EnigmaSoft Threat Scorecard
EnigmaSoft Threat Scorecards are assessment reports for different malware threats which have been collected and analyzed by our research team. EnigmaSoft Threat Scorecards evaluate and rank threats using several metrics including real-world and potential risk factors, trends, frequency, prevalence, and persistence. EnigmaSoft Threat Scorecards are updated regularly based on our research data and metrics and are useful for a wide range of computer users, from end users seeking solutions to remove malware from their systems to security experts analyzing threats.
EnigmaSoft Threat Scorecards display a variety of useful information, including:
Ranking: The ranking of a particular threat in EnigmaSoft’s Threat Database.
Severity Level: The determined severity level of an object, represented numerically, based on our risk modeling process and research, as explained in our Threat Assessment Criteria.
Infected Computers: The number of confirmed and suspected cases of a particular threat detected on infected computers as reported by SpyHunter.
See also Threat Assessment Criteria.
|Threat Level:||80 % (High)|
|First Seen:||December 17, 2015|
|Last Seen:||March 28, 2023|
The XRTN Ransomware is a ransomware infection that encrypts data by using batch files. PC security researchers have recently detected the XRTN Ransomware for the first time. When viewed in the wild, the XRTN Ransomware uses RSA-1024 encryption to encrypt the victim's data. To carry out the encryption, the XRTN Ransomware uses the GnuPG (Gnu Privacy Guard), an open source encryption program that is freely available. The XRTN Ransomware is closely related to Vaultcrypt, a threatening ransomware infection that first appeared in spring of 2015. The XRTN Ransomware uses an HTA document that appears during start-up to deliver the XRTN Ransomware's ransom note. This message claims that computer users should contact a Russian email address, firstname.lastname@example.org, to decrypt their files. No price is quoted, meaning that it is likely that the ransom is adjusted depending on the severity of the attack and quality of the files. At this date, there is no way to decrypt the encrypted files without the decryption key.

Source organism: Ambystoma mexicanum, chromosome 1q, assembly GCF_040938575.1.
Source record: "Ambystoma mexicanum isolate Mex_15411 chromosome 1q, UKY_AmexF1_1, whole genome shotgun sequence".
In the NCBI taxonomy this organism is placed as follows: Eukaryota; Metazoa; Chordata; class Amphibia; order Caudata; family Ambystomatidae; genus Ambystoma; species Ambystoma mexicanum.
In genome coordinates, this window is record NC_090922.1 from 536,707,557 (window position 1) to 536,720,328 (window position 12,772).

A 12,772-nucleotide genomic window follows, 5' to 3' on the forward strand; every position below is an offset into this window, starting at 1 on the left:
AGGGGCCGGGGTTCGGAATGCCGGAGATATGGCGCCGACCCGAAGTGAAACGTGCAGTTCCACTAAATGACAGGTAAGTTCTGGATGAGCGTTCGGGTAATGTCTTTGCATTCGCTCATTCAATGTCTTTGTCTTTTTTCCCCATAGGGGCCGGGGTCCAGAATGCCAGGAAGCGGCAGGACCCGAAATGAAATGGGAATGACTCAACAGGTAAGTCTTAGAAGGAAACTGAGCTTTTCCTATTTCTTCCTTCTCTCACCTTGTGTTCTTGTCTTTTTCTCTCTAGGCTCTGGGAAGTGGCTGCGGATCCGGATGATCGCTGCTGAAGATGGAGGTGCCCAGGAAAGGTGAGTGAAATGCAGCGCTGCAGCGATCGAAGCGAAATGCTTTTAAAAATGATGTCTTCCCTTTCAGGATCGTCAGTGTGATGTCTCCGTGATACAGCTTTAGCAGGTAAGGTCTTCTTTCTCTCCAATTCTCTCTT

The Serious Consequences of a XRTN Ransomware Infection
When the XRTN Ransomware's batch file is executed, the XRTN Ransomware generates the decryption key and scans all the infected computer's drives in search for its target files. After the XRTN Ransomware encrypts a file, it adds the XRTN extension to the end of the file. The XRTN Ransomware targets the following file types, making it likely that the XRTN Ransomware will encrypt files that could be important to the computer user:
.xls, *.doc, *.xlsx, *.docx, *.pdf, *.rtf, *.cdr, *.psd, *.dwg, *.cd, *.mdb, *.1cd, *.dbf, *.sqlite, *.jpg, *.zip
The XRTN Ransomware deletes shadow volume copies of the encrypted files, making it impossible for computer users to recover their files using a shadow volume browser of some sort. As part of the XRTN Ransomware encryption process, the XRTN Ransomware will create a file named XRTN.key that contains the private encryption key and data about the infected computer and then encrypt it. The XRTN Ransomware will overwrite all free disk space on targeted hard drives to prevent computer users from using file recovery programs to recover from the XRTN Ransomware attack. The XRTN Ransomware then displays its ransom note.
Recovering from a XRTN Ransomware Attack
PC security researchers suspect that victims of the XRTN Ransomware will be asked to deliver the XRTN.key file and then to pay the ransom amount. The threat developer can decrypt this file using a master decryption key and then deliver the victim's the specific decryption key. There is currently no way to decrypt the files without access to the key. Because of this, the best way of handling ransomware infections like the XRTN Ransomware is prevention. PC security researchers strongly stress the importance of a backup method, either on an external memory device or using the Cloud. This way, computer users can recover from an attack by wiping the affected hard drive and reinstalling their files from the backed up location. Future attacks can be prevented by avoiding email attachments from unsolicited sources.